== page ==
“Winter is coming and there is no wood. There are no stores. The garden rots for want of harvest. And you,” here, he stabbed a massive finger into the center of her chest, “you are off on a holiday, so very far from home. You’ve left us all to die.” Ark grinned down at her, or, at the least, he bared his teeth. They were jagged and twisted, like the pillars in the back of a cave they had once explored as children, back before everything had fallen apart in the Greenwood. “You have left us here to die, for some fool errand for that withered old hag.”

Ark grasped her arm, still raised to defend an incoming blow, and Khloë was shocked at the marrow-deep chill of it. It was like touching a corpse, like touching her father as she lowered him into the grave she had dug for him beneath the old ash behind the house. And with that thought, Ark’s features warped and twisted until he looked like, smelled like, felt like her father. His eyes were clouded with the haze of death, sunken into his sallow face, no remnant of the warm flush he had always had after a long day of working the outfield, or running with them in the back garden. He stank of rot and bad earth, the kind that her father had taught her would bear no fruits, no matter the labour invested. His hand remained as cold as Ark’s had been, but it was grown larger still, almost enveloping the whole of her forearm. She quaked like a scolded child as his mouth creaked open with the sound of old tree limbs heavy with frost and snow.

Out poured what she first took to be worms, long, green, and writing in a knotted mass. She willed her eyes to look away, but she had no control over them as they turned downward to watch the lump unfurl and thousands of little basilisks begin their slithering up and over her body, biting and striking wherever they could find purchase on her now naked body. Khloë watched with mounting horror as her body took on the same dull, ashen colour of her brother’s poisoned flesh, mottled green by the squirming legion of serpents crawling up her body. Her eyes raised again and met those of her father. She stood there, still, silent, and horror-stricken until two bright red mouths closed on her eyes, and she saw nothing.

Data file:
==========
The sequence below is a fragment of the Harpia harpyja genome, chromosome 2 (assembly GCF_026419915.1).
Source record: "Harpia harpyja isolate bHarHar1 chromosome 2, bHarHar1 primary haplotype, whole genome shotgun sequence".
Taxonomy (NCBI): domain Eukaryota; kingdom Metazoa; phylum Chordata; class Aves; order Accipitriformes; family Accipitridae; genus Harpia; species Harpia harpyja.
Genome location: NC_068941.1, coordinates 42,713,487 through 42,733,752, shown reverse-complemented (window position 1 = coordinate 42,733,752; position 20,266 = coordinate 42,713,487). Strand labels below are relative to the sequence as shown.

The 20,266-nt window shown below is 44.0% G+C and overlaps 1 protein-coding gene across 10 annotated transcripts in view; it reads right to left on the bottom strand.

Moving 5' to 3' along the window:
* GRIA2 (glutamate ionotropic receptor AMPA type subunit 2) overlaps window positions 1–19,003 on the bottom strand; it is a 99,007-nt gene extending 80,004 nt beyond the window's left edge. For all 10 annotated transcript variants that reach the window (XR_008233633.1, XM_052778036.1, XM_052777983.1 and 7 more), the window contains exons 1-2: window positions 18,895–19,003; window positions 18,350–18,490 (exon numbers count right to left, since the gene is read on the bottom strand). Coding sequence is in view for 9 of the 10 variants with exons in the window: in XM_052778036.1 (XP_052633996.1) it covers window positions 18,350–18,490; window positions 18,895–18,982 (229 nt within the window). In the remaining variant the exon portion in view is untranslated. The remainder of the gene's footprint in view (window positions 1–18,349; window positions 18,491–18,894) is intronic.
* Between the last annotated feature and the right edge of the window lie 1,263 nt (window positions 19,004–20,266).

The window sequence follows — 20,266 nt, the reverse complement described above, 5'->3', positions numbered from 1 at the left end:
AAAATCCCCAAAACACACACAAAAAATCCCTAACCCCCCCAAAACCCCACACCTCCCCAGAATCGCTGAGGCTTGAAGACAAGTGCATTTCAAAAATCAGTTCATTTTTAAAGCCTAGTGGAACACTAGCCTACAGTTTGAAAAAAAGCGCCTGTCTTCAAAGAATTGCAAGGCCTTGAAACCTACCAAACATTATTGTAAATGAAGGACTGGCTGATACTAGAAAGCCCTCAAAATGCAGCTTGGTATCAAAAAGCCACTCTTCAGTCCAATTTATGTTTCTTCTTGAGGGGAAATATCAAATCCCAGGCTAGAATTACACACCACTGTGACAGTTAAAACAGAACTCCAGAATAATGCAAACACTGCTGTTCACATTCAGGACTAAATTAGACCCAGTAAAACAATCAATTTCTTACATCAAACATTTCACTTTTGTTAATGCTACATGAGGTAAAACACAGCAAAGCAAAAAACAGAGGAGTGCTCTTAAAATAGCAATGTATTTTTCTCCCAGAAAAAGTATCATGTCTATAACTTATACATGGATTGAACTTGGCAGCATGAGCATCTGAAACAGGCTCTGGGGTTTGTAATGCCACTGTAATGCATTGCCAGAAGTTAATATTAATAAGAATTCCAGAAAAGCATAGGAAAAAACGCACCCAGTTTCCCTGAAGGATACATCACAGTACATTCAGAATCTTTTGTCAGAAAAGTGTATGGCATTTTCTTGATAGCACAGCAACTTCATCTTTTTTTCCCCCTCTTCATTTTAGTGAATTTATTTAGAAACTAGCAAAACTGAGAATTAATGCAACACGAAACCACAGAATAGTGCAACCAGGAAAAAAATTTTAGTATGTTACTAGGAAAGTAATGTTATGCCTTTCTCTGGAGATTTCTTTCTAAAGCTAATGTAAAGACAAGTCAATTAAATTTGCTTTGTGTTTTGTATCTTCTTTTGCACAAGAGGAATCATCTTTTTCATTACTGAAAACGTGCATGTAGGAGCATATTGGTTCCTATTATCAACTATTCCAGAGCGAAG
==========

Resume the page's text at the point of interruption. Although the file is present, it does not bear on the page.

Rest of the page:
The grip on her arm was released, and she could once again move. She flailed erratically at her body, swiping at her skin, trying to get at the infant basilisks. One by one she felt them fall away, leaving behind senseless wounds that stank the same as Ark’s wound. Khloë reached out into the darkness, but felt nothing, heard nothing, not even the sound of her own panicked breathing. If it weren’t for her own awareness of herself, she thought, she could well have been dead. But the dead didn’t think, not outside of the Dead God’s Necropolis, at least. Then again, she reflected, trying her best to calm the heart hammering in her chest, neither did they come back and torture you in dreams.

For want of a better word, she sat. Suspended in darkness, and Khloë held her aching head in her hands. Despairing, she wished desperately to be home, for nothing of this ever to have happened, for anything but this infinite blackness and this stone-numb skin. In the void, deaf to her own sobs, Khloë wept, her mind filled with all many of alternate paths her life could have taken. If only her father had seen the nest in time. If only Ark had stayed behind. If only she hadn’t suggested they go for a walk in the Godswood on a beautiful Spring morning to try and find some daylilies for her mother’s birthday.